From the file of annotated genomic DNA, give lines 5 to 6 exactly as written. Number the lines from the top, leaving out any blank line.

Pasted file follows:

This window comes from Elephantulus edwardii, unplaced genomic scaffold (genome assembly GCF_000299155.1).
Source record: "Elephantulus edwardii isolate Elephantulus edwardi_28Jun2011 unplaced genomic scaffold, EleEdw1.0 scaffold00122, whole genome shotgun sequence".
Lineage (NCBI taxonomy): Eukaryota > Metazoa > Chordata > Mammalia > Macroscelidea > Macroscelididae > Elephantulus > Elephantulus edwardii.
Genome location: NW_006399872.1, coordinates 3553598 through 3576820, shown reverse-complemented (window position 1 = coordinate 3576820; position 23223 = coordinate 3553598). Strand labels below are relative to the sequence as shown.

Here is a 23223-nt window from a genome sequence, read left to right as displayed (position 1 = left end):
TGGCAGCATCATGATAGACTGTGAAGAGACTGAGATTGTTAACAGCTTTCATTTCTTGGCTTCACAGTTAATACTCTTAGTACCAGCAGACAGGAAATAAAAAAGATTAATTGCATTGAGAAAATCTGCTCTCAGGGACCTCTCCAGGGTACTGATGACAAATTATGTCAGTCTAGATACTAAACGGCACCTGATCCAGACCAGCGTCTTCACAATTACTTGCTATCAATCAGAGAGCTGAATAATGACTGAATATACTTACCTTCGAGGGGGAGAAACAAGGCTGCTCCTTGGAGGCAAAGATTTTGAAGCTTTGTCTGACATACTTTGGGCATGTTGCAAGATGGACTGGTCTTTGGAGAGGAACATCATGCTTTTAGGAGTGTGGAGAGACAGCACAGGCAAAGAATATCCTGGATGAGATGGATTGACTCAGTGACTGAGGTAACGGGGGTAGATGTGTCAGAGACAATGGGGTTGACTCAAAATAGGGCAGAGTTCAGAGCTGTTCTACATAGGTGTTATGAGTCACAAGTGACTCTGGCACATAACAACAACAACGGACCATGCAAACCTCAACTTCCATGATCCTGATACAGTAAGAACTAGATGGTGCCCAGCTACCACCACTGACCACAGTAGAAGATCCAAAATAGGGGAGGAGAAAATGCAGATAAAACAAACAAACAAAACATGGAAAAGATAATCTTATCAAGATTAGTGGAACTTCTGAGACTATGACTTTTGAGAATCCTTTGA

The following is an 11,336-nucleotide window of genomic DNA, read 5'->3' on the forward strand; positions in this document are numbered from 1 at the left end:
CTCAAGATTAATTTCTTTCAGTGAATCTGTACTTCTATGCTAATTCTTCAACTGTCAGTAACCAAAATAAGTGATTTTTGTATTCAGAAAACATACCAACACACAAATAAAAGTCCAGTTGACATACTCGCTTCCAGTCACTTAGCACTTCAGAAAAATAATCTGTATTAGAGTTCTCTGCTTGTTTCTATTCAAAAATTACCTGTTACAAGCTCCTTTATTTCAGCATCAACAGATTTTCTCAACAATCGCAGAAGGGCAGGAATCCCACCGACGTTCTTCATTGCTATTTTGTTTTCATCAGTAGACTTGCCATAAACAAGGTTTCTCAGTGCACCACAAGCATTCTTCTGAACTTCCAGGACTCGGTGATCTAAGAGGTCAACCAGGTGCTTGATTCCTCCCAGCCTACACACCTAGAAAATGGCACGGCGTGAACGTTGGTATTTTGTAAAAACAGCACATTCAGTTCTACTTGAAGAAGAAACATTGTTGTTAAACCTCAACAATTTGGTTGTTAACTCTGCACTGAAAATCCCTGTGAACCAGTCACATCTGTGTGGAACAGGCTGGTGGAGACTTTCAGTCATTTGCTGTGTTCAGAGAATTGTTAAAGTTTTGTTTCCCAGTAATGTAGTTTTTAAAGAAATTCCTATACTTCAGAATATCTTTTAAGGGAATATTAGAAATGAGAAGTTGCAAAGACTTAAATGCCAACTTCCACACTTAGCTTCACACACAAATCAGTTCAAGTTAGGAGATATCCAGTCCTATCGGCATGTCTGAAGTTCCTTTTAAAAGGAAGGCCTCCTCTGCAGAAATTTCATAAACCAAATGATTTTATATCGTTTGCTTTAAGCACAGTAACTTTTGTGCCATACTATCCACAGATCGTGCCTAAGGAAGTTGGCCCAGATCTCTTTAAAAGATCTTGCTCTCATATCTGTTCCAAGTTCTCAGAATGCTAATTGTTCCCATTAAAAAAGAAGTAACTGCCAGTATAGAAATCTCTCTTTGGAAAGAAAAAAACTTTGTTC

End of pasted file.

Here is a 23223-nt window from a genome sequence, read left to right as displayed (position 1 = left end):
TGGCAGCATCATGATAGACTGTGAAGAGACTGAGATTGTTAACAGCTTTCATTTCTTGGCTTCACAGTTAATACTCTTAGTACCAGCAGACAGGAAATAAAAAAGATTAATTGCATTGAGAAAATCTGCTCTCAGGGACCTCTCCAGGGTACTGATGACAAATTATGTCAGTCTAGATACTAAACGGCACCTGATCCAGACCAGCGTCTTCACAATTACTTGCTATCAATCAGAGAGCTGAATAATGACTGAATATACTTACCTTCGAGGGGGAGAAACAAGGCTGCTCCTTGGAGGCAAAGATTTTGAAGCTTTGTCTGACATACTTTGGGCATGTTGCAAGATGGACTGGTCTTTGGAGAGGAACATCATGCTTTTAGGAGTGTGGAGAGACAGCACAGGCAAAGAATATCCTGGATGAGATGGATTGACTCAGTGACTGAGGTAACGGGGGTAGATGTGTCAGAGACAATGGGGTTGACTCAAAATAGGGCAGAGTTCAGAGCTGTTCTACATAGGTGTTATGAGTCACAAGTGACTCTGGCACATAACAACAACAACGGACCATGCAAACCTCAACTTCCATGATCCTGATACAGTAAGAACTAGATGGTGCCCAGCTACCACCACTGACCACAGTAGAAGATCCAAAATAGGGGAGGAGAAAATGCAGATAAAACAAACAAACAAAACATGGAAAAGATAATCTTATCAAGATTAGTGGAACTTCTGAGACTATGACTTTTGAGAATCCTTTGA